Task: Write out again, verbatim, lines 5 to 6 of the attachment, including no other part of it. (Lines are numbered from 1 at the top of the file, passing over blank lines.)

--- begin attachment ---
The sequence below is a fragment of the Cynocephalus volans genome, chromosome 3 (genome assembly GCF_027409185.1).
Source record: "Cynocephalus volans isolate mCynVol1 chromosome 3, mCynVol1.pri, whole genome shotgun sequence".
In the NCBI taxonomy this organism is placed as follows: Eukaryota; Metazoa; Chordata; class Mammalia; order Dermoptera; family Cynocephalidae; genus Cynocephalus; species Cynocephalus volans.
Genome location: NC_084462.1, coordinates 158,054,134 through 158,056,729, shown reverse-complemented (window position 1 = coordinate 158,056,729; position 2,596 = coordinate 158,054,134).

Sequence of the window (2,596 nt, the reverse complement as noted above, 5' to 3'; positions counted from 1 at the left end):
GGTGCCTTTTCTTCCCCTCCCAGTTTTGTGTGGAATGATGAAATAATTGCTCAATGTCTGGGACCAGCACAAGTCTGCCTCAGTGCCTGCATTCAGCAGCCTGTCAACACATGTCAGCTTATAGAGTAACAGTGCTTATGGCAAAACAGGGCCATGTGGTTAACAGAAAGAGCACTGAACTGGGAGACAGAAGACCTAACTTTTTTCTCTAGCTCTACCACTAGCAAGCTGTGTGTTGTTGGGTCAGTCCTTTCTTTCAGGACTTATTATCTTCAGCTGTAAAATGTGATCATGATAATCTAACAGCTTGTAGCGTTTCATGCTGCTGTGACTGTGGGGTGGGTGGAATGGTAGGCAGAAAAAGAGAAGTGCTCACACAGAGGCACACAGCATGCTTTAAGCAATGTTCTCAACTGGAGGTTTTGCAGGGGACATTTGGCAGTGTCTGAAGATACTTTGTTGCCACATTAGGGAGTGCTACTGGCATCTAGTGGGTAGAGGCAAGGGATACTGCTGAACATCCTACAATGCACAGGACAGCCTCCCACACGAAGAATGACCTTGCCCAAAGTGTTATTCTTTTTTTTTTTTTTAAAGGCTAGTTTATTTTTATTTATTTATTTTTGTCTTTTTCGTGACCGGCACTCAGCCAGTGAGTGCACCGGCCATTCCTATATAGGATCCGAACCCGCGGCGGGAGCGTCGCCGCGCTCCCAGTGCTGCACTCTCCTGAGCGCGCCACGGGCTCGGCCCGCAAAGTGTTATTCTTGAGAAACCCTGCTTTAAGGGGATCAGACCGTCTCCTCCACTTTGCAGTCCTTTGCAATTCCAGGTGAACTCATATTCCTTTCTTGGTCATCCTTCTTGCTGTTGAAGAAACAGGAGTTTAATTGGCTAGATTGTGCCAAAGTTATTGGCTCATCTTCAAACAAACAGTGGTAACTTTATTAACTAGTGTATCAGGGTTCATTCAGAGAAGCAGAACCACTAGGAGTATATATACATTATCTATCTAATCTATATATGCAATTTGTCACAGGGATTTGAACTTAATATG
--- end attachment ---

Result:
Sequence of the window (2,596 nt, the reverse complement as noted above, 5' to 3'; positions counted from 1 at the left end):
GGTGCCTTTTCTTCCCCTCCCAGTTTTGTGTGGAATGATGAAATAATTGCTCAATGTCTGGGACCAGCACAAGTCTGCCTCAGTGCCTGCATTCAGCAGCCTGTCAACACATGTCAGCTTATAGAGTAACAGTGCTTATGGCAAAACAGGGCCATGTGGTTAACAGAAAGAGCACTGAACTGGGAGACAGAAGACCTAACTTTTTTCTCTAGCTCTACCACTAGCAAGCTGTGTGTTGTTGGGTCAGTCCTTTCTTTCAGGACTTATTATCTTCAGCTGTAAAATGTGATCATGATAATCTAACAGCTTGTAGCGTTTCATGCTGCTGTGACTGTGGGGTGGGTGGAATGGTAGGCAGAAAAAGAGAAGTGCTCACACAGAGGCACACAGCATGCTTTAAGCAATGTTCTCAACTGGAGGTTTTGCAGGGGACATTTGGCAGTGTCTGAAGATACTTTGTTGCCACATTAGGGAGTGCTACTGGCATCTAGTGGGTAGAGGCAAGGGATACTGCTGAACATCCTACAATGCACAGGACAGCCTCCCACACGAAGAATGACCTTGCCCAAAGTGTTATTCTTTTTTTTTTTTTTAAAGGCTAGTTTATTTTTATTTATTTATTTTTGTCTTTTTCGTGACCGGCACTCAGCCAGTGAGTGCACCGGCCATTCCTATATAGGATCCGAACCCGCGGCGGGAGCGTCGCCGCGCTCCCAGTGCTGCACTCTCCTGAGCGCGCCACGGGCTCGGCCCGCAAAGTGTTATTCTTGAGAAACCCTGCTTTAAGGGGATCAGACCGTCTCCTCCACTTTGCAGTCCTTTGCAATTCCAGGTGAACTCATATTCCTTTCTTGGTCATCCTTCTTGCTGTTGAAGAAACAGGAGTTTAATTGGCTAGATTGTGCCAAAGTTATTGGCTCATCTTCAAACAAACAGTGGTAACTTTATTAACTAGTGTATCAGGGTTCATTCAGAGAAGCAGAACCACTAGGAGTATATATACATTATCTATCTAATCTATATATGCAATTTGTCACAGGGATTTGAACTTAATATG